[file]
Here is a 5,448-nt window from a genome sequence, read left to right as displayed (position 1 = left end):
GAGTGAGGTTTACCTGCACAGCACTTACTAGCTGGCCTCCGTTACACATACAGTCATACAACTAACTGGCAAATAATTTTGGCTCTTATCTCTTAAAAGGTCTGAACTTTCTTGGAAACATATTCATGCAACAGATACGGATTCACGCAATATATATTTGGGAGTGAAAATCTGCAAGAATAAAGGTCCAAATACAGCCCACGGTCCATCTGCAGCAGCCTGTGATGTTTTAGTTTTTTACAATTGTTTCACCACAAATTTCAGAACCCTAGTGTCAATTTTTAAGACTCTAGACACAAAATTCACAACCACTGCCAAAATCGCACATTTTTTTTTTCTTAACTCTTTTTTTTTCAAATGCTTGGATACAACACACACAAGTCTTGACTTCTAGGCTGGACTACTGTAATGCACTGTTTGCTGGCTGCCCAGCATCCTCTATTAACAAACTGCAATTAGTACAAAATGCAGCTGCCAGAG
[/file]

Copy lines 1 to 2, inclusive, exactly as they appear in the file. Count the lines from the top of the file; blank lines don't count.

Here is a 5,448-nt window from a genome sequence, read left to right as displayed (position 1 = left end):
GAGTGAGGTTTACCTGCACAGCACTTACTAGCTGGCCTCCGTTACACATACAGTCATACAACTAACTGGCAAATAATTTTGGCTCTTATCTCTTAAAAGGTCTGAACTTTCTTGGAAACATATTCATGCAACAGATACGGATTCACGCAATATATATTTGGGAGTGAAAATCTGCAAGAATAAAGGTCCAAATACAGCCCACGGTCCATCTGCAGCAGCCTGTGATGTTTTAGTTTTTTACAATTGTTTCACCACAAATTTCAGAACCCTAGTGTCAATTTTTAAGACTCTAGACACAAAATTCACAACCACTGCCAAAATCGCACATTTTTTTTTTCTTAACTCTTTTTTTTTCAAATGCTTGGATACAACACACACAAGTCTTGACTTCTAGGCTGGACTACTGTAATGCACTGTTTGCTGGCTGCCCAGCATCCTCTATTAACAAACTGCAATTAGTACAAAATGCAGCTGCCAGAG